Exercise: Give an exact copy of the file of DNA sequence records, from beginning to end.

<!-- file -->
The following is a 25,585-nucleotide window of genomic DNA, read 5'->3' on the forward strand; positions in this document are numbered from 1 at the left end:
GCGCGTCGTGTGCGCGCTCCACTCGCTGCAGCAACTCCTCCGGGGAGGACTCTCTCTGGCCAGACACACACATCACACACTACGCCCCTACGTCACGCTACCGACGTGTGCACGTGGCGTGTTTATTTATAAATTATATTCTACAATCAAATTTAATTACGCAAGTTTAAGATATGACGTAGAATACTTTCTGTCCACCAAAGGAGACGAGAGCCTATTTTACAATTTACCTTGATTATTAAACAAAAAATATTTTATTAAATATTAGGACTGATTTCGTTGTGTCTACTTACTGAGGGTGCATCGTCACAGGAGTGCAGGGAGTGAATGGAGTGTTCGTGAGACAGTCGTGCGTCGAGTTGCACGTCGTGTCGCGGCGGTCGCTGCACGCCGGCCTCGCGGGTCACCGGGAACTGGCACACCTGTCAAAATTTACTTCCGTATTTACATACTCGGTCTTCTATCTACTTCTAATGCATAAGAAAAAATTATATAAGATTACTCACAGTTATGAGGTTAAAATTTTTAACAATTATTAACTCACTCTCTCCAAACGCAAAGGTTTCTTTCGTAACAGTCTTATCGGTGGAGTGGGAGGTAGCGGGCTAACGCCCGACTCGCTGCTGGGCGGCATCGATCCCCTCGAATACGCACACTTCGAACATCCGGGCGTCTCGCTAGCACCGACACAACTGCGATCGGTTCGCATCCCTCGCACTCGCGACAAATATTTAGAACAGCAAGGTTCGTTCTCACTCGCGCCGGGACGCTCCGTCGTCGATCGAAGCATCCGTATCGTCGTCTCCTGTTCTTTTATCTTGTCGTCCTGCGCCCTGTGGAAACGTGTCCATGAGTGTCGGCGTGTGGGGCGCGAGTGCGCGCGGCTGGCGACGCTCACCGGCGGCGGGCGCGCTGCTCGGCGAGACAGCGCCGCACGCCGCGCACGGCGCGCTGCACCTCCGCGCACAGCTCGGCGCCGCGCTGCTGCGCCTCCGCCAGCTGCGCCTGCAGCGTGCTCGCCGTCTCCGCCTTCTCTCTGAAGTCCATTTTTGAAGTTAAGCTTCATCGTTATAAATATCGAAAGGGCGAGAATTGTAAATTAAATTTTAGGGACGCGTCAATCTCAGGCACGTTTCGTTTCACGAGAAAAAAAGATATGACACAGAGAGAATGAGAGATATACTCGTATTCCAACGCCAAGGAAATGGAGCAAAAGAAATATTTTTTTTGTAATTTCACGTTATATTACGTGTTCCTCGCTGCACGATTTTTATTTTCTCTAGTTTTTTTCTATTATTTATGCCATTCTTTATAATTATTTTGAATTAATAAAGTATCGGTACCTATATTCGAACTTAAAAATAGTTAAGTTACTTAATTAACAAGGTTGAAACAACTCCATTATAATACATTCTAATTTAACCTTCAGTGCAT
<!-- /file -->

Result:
The following is a 25,585-nucleotide window of genomic DNA, read 5'->3' on the forward strand; positions in this document are numbered from 1 at the left end:
GCGCGTCGTGTGCGCGCTCCACTCGCTGCAGCAACTCCTCCGGGGAGGACTCTCTCTGGCCAGACACACACATCACACACTACGCCCCTACGTCACGCTACCGACGTGTGCACGTGGCGTGTTTATTTATAAATTATATTCTACAATCAAATTTAATTACGCAAGTTTAAGATATGACGTAGAATACTTTCTGTCCACCAAAGGAGACGAGAGCCTATTTTACAATTTACCTTGATTATTAAACAAAAAATATTTTATTAAATATTAGGACTGATTTCGTTGTGTCTACTTACTGAGGGTGCATCGTCACAGGAGTGCAGGGAGTGAATGGAGTGTTCGTGAGACAGTCGTGCGTCGAGTTGCACGTCGTGTCGCGGCGGTCGCTGCACGCCGGCCTCGCGGGTCACCGGGAACTGGCACACCTGTCAAAATTTACTTCCGTATTTACATACTCGGTCTTCTATCTACTTCTAATGCATAAGAAAAAATTATATAAGATTACTCACAGTTATGAGGTTAAAATTTTTAACAATTATTAACTCACTCTCTCCAAACGCAAAGGTTTCTTTCGTAACAGTCTTATCGGTGGAGTGGGAGGTAGCGGGCTAACGCCCGACTCGCTGCTGGGCGGCATCGATCCCCTCGAATACGCACACTTCGAACATCCGGGCGTCTCGCTAGCACCGACACAACTGCGATCGGTTCGCATCCCTCGCACTCGCGACAAATATTTAGAACAGCAAGGTTCGTTCTCACTCGCGCCGGGACGCTCCGTCGTCGATCGAAGCATCCGTATCGTCGTCTCCTGTTCTTTTATCTTGTCGTCCTGCGCCCTGTGGAAACGTGTCCATGAGTGTCGGCGTGTGGGGCGCGAGTGCGCGCGGCTGGCGACGCTCACCGGCGGCGGGCGCGCTGCTCGGCGAGACAGCGCCGCACGCCGCGCACGGCGCGCTGCACCTCCGCGCACAGCTCGGCGCCGCGCTGCTGCGCCTCCGCCAGCTGCGCCTGCAGCGTGCTCGCCGTCTCCGCCTTCTCTCTGAAGTCCATTTTTGAAGTTAAGCTTCATCGTTATAAATATCGAAAGGGCGAGAATTGTAAATTAAATTTTAGGGACGCGTCAATCTCAGGCACGTTTCGTTTCACGAGAAAAAAAGATATGACACAGAGAGAATGAGAGATATACTCGTATTCCAACGCCAAGGAAATGGAGCAAAAGAAATATTTTTTTTGTAATTTCACGTTATATTACGTGTTCCTCGCTGCACGATTTTTATTTTCTCTAGTTTTTTTCTATTATTTATGCCATTCTTTATAATTATTTTGAATTAATAAAGTATCGGTACCTATATTCGAACTTAAAAATAGTTAAGTTACTTAATTAACAAGGTTGAAACAACTCCATTATAATACATTCTAATTTAACCTTCAGTGCAT